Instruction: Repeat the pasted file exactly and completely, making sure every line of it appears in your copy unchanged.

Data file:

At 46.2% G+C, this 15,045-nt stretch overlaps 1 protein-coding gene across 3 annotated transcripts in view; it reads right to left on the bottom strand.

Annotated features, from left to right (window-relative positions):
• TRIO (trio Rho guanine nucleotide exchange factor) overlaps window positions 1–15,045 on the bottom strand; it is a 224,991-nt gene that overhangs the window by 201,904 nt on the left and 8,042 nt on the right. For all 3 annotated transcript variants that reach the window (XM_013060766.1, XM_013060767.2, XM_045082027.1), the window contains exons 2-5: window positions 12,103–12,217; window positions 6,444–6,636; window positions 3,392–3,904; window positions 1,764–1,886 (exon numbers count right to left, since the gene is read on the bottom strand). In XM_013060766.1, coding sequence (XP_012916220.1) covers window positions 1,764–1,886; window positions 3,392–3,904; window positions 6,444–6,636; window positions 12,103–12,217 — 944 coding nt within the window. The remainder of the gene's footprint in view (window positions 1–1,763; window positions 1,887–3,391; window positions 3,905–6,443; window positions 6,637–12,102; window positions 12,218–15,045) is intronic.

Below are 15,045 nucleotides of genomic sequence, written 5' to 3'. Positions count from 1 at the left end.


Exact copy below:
At 46.2% G+C, this 15,045-nt stretch overlaps 1 protein-coding gene across 3 annotated transcripts in view; it reads right to left on the bottom strand.

Annotated features, from left to right (window-relative positions):
• TRIO (trio Rho guanine nucleotide exchange factor) overlaps window positions 1–15,045 on the bottom strand; it is a 224,991-nt gene that overhangs the window by 201,904 nt on the left and 8,042 nt on the right. For all 3 annotated transcript variants that reach the window (XM_013060766.1, XM_013060767.2, XM_045082027.1), the window contains exons 2-5: window positions 12,103–12,217; window positions 6,444–6,636; window positions 3,392–3,904; window positions 1,764–1,886 (exon numbers count right to left, since the gene is read on the bottom strand). In XM_013060766.1, coding sequence (XP_012916220.1) covers window positions 1,764–1,886; window positions 3,392–3,904; window positions 6,444–6,636; window positions 12,103–12,217 — 944 coding nt within the window. The remainder of the gene's footprint in view (window positions 1–1,763; window positions 1,887–3,391; window positions 3,905–6,443; window positions 6,637–12,102; window positions 12,218–15,045) is intronic.

Below are 15,045 nucleotides of genomic sequence, written 5' to 3'. Positions count from 1 at the left end.